Conservative, Liberal Lawyers Resume Christmas Clashes
(CNSNews.com) - Often referred to as the "Christmas Tree wars," the annual clashes are about to resume between lawyers from pro-Christian groups on one side and attorneys determined to keep any religious references out of public life on the other side.
The conservative Alliance Defense Fund (ADF) reports that it has notified more than 3,600 school districts nationwide about the rules regarding the school-sponsored celebration of Christmas. It's part of the ADF's Christmas Project, initiated last year.
Seven hundred attorneys will be available "to combat any attempts to censor the celebration of Christmas in schools and on public property," according to an ADF release.
ADF President Alan Sears explained that his group thinks many public school administrators misinterpret the laws about "separation of church and state" and overstep their bounds in preventing religious expression.
"The phrase 'separation of church and state' is not in the U.S. Constitution," Sears noted, "but because of the fear, intimidation, and disinformation groups like the ACLU promote, many public officials and educational leaders mistakenly believe it is their duty to silence Christian religious expression."
The ADF, which states that its goal is to "aggressively defend religious liberty," issued a pamphlet to the school districts with answers to seven questions that school administrators might have about their power and responsibility during the holiday season.
The answers rely on court decisions to answer questions about what can or should be censored and why.
"No court has ever ruled that the Constitution requires government officials to censor Christmas carols, eliminate all references to Christmas, or silence those who celebrate Christ's birth," the pamphlet states.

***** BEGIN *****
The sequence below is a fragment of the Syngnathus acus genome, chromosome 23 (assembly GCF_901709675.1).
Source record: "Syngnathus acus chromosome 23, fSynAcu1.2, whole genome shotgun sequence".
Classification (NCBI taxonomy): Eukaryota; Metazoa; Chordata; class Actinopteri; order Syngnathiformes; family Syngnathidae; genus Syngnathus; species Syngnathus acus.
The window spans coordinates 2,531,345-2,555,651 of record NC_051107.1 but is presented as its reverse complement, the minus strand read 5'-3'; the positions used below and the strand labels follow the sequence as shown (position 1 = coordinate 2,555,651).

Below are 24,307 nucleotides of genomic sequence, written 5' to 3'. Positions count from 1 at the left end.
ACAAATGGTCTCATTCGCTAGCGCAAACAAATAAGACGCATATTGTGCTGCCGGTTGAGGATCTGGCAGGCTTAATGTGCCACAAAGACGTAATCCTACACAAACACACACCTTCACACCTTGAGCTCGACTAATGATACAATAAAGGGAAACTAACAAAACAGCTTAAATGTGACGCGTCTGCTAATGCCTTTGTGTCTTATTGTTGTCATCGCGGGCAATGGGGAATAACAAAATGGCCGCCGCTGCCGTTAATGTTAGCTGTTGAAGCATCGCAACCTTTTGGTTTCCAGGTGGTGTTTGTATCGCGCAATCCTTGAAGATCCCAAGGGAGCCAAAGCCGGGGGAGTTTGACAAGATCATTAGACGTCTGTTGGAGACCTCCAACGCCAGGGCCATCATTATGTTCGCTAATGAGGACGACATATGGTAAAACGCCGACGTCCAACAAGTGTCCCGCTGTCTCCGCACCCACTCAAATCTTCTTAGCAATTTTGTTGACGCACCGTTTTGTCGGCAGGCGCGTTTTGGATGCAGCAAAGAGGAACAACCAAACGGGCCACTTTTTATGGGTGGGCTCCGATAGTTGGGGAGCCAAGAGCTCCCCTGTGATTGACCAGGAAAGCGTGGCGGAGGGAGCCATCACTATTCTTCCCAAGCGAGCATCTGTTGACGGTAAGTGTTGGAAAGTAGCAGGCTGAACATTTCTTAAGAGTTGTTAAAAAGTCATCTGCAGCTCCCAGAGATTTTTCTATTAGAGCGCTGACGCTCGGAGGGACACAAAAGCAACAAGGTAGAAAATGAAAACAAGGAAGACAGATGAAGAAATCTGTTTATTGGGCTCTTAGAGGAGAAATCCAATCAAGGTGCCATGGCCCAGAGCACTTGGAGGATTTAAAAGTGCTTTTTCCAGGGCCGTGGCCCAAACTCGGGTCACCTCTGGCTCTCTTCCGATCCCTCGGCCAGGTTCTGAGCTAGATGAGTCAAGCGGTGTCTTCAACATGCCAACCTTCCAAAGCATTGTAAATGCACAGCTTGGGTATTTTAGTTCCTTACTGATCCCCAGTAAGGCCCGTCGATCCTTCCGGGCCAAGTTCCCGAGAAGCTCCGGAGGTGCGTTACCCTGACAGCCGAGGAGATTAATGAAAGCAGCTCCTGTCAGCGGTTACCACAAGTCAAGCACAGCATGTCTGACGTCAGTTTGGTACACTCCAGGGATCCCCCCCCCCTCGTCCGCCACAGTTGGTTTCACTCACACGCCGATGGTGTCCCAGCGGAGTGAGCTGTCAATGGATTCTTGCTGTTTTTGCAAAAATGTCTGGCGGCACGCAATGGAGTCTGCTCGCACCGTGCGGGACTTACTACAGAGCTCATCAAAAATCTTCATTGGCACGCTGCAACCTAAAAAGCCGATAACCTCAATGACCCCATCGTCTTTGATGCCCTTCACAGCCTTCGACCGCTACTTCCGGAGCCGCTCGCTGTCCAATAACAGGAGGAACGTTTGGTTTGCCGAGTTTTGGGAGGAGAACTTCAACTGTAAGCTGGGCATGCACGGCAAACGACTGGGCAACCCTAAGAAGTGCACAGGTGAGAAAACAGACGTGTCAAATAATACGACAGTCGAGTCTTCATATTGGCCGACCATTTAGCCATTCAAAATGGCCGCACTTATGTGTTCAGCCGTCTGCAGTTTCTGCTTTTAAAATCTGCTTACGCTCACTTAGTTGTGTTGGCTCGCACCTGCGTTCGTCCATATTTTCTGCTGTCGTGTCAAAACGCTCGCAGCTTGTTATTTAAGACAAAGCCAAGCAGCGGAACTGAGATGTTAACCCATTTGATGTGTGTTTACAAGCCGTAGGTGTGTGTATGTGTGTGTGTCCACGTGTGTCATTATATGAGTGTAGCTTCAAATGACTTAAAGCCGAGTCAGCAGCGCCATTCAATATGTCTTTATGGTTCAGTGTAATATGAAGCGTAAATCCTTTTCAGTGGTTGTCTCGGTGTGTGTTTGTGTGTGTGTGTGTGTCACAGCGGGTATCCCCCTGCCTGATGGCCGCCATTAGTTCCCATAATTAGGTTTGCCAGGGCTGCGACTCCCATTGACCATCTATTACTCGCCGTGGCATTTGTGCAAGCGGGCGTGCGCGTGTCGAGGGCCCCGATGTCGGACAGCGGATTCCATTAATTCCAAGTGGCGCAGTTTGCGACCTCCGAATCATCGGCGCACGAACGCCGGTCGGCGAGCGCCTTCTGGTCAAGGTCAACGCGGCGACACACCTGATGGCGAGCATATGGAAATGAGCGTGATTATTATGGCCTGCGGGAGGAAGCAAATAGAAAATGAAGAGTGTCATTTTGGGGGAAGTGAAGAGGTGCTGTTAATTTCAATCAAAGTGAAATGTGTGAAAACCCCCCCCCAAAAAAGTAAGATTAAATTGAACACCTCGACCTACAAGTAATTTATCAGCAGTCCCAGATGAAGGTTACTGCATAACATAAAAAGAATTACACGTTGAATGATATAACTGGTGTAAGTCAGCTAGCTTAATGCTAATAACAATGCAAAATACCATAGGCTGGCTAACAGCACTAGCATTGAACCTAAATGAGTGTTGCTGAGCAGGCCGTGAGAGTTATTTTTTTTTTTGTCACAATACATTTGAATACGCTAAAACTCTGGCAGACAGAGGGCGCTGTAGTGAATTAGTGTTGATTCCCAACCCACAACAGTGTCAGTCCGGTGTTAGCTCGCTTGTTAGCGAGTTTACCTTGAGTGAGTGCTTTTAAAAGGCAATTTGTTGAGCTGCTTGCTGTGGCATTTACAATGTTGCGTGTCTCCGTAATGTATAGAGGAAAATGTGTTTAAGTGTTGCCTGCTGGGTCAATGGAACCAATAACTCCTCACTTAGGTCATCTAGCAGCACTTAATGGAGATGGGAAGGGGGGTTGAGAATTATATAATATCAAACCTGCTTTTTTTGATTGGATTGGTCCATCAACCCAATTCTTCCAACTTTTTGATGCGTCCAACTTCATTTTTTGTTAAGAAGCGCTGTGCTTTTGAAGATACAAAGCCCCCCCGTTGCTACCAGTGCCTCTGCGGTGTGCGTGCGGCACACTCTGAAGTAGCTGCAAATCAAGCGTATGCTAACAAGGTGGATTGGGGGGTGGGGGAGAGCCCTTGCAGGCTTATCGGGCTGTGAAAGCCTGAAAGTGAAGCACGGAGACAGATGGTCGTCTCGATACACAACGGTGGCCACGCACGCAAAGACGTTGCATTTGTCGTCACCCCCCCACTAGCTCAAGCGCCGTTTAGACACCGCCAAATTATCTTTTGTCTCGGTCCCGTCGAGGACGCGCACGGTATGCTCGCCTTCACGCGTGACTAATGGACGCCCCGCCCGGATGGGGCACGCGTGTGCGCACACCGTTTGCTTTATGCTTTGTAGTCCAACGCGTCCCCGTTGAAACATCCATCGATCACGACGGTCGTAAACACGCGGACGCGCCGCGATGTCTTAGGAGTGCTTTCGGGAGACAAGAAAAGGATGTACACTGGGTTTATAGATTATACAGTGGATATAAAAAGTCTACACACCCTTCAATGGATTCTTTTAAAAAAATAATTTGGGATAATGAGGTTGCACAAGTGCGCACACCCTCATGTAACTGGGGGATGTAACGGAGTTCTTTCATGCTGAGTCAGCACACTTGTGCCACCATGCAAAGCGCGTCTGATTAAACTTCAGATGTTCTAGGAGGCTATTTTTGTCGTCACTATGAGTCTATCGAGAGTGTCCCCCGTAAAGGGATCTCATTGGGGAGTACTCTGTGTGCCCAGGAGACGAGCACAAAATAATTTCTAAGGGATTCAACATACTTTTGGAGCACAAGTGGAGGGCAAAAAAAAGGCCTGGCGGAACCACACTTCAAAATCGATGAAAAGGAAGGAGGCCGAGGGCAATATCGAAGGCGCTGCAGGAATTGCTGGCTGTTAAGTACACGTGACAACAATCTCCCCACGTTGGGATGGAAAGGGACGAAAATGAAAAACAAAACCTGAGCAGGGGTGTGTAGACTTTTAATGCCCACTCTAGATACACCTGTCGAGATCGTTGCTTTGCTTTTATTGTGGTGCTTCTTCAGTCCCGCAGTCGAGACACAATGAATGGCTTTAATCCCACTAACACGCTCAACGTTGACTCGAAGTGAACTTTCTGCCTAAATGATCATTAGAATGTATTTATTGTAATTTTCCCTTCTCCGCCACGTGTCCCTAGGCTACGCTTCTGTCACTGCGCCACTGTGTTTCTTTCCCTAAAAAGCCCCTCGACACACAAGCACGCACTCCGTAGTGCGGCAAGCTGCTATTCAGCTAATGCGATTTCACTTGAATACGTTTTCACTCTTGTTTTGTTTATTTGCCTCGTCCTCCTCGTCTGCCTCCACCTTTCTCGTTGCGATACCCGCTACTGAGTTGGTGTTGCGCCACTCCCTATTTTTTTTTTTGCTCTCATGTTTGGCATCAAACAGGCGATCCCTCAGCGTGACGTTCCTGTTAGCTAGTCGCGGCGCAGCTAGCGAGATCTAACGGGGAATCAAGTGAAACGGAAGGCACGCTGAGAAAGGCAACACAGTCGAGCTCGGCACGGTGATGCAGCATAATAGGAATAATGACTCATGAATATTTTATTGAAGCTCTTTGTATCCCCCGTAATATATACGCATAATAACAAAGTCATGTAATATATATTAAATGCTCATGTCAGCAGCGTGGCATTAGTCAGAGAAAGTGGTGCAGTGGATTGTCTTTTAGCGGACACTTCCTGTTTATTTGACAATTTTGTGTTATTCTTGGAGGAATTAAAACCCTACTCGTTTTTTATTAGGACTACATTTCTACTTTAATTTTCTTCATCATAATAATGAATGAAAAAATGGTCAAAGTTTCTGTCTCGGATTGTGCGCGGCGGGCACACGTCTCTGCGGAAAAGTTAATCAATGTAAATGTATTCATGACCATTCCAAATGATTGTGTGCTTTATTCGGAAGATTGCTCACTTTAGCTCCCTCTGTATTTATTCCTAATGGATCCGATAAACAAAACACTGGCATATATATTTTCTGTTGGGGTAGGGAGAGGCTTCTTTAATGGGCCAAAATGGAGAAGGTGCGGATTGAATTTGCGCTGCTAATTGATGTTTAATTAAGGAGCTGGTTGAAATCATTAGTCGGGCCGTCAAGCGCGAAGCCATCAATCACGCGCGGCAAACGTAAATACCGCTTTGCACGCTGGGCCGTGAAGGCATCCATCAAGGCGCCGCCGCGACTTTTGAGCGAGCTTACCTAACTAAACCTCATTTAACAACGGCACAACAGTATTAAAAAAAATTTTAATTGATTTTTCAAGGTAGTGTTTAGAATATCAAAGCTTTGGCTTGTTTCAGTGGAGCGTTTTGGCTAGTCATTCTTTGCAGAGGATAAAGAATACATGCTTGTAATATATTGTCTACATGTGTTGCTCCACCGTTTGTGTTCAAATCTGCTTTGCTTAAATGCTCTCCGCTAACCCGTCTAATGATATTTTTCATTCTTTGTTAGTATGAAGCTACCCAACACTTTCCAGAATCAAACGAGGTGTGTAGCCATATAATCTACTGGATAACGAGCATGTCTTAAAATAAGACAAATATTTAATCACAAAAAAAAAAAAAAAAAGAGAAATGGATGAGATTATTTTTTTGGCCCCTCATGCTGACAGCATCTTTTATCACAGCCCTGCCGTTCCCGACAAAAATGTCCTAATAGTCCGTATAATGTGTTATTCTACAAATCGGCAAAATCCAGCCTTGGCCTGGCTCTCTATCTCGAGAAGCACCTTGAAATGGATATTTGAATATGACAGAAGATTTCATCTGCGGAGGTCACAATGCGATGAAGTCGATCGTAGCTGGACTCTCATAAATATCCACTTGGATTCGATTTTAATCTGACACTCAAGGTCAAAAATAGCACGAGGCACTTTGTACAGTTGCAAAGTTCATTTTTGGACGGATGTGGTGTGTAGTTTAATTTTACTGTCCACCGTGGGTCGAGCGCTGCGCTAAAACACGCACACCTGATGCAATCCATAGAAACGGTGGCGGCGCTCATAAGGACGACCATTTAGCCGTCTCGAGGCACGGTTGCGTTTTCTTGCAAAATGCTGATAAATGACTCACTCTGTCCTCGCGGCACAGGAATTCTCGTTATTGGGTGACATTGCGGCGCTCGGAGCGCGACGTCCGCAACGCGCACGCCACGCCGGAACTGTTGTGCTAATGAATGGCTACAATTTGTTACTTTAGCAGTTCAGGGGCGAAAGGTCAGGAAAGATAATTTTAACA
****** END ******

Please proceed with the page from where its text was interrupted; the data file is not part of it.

"The bottom line," according to the pamphlet, is that, "It's okay to say 'Merry Christmas,' regardless of the legal threats from the ACLU and its allies."
Paul Silva of the American Civil Liberties Union responded to CNSNews.com by email, first stating that "this is generally not the sort of thing we comment on," but then adding that the ADF pamphlet has "many misstatements."
"We actually defended students who were punished for distributing candy canes with religious messages during Christmas season last year," Silva said, referring to one point in the ADF release that he said implies that the ACLU was opposed to those students.
Rob Boston of Americans United for Separation of Church and State told CNSNews.com that schools should be careful about accepting advice from the Alliance Defense Fund.
"The ADF has an agenda that's trying to promote ... more religious activity in public schools," Boston said. "And what they're telling schools may or may not be true."
He said administrators should "get something from a more objective source" like the attorneys affiliated with their state's department of education.
Boston said he has not read the pamphlet that the ADF is sending to schools, but added that it's more important to pay attention to what the courts have decided. "What the courts have said is that the use of religious symbols in a public school classroom must have a legitimate educational purpose," Boston warned.
If symbols are being displayed to "celebrate the religious aspect of a holiday or to promote religion," it would violate the Establishment Clause of the First Amendment, he added -- that "Congress shall make no law respecting the establishment of religion ..."
The First Amendment also mandates that Congress make no law "prohibiting the free exercise" of religion.
However, the Americans United website argues that "Public schools have no right to usurp parental authority by imposing religion on schoolchildren." While it concedes that students in public schools "have the right to pray on their own in a non-disruptive fashion, and schools may teach about religion as a part of objective instruction," it states that "mandatory prayer, Bible reading or other religious activities sponsored by public schools are fundamental violations of the right of conscience."